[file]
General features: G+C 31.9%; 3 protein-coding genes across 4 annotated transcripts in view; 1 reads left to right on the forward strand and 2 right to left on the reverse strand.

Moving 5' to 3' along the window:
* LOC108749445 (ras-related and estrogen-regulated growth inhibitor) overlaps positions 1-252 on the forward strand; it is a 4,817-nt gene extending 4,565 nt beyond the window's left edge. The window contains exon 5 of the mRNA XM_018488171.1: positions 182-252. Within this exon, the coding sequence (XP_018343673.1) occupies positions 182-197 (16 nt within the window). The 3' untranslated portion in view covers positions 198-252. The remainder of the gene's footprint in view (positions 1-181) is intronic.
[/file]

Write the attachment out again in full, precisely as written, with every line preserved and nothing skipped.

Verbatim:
General features: G+C 31.9%; 3 protein-coding genes across 4 annotated transcripts in view; 1 reads left to right on the forward strand and 2 right to left on the reverse strand.

Moving 5' to 3' along the window:
* LOC108749445 (ras-related and estrogen-regulated growth inhibitor) overlaps positions 1-252 on the forward strand; it is a 4,817-nt gene extending 4,565 nt beyond the window's left edge. The window contains exon 5 of the mRNA XM_018488171.1: positions 182-252. Within this exon, the coding sequence (XP_018343673.1) occupies positions 182-197 (16 nt within the window). The 3' untranslated portion in view covers positions 198-252. The remainder of the gene's footprint in view (positions 1-181) is intronic.